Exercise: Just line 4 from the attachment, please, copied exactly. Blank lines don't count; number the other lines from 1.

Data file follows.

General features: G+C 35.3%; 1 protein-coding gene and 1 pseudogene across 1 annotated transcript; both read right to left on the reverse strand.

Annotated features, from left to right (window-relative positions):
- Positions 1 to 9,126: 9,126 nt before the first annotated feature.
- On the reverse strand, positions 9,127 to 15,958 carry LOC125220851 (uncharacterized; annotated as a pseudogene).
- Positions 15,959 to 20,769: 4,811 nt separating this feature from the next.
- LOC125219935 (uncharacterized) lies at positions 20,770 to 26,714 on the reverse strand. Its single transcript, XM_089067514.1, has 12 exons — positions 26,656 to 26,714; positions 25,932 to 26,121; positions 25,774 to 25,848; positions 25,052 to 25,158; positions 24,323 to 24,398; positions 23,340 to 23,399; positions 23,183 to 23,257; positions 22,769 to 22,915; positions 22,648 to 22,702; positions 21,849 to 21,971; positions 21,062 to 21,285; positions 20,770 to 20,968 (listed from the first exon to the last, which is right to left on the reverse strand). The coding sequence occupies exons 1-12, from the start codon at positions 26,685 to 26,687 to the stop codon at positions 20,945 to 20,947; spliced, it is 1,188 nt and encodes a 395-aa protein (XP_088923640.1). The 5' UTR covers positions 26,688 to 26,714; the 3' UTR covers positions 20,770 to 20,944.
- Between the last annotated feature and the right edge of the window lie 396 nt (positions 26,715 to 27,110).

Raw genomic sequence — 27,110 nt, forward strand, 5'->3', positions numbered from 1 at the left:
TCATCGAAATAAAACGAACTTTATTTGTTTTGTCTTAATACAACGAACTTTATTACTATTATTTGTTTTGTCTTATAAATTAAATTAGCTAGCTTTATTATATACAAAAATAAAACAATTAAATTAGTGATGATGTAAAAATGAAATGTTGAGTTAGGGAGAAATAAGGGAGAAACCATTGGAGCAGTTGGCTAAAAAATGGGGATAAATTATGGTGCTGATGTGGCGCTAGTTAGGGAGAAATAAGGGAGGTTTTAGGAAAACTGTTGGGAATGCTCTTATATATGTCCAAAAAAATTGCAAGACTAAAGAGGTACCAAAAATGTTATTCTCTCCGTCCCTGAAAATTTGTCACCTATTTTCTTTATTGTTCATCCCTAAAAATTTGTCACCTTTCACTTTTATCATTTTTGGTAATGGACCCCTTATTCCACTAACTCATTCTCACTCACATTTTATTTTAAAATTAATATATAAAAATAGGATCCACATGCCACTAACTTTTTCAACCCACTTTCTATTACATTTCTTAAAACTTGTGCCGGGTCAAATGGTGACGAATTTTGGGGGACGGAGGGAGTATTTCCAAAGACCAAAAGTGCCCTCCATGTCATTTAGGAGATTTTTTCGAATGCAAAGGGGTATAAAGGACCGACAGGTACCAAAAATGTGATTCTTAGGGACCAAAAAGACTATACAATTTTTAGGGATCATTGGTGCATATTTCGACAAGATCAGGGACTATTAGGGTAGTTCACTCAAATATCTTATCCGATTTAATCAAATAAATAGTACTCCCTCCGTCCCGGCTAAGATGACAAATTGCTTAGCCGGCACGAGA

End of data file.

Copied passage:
- On the reverse strand, positions 9,127 to 15,958 carry LOC125220851 (uncharacterized; annotated as a pseudogene).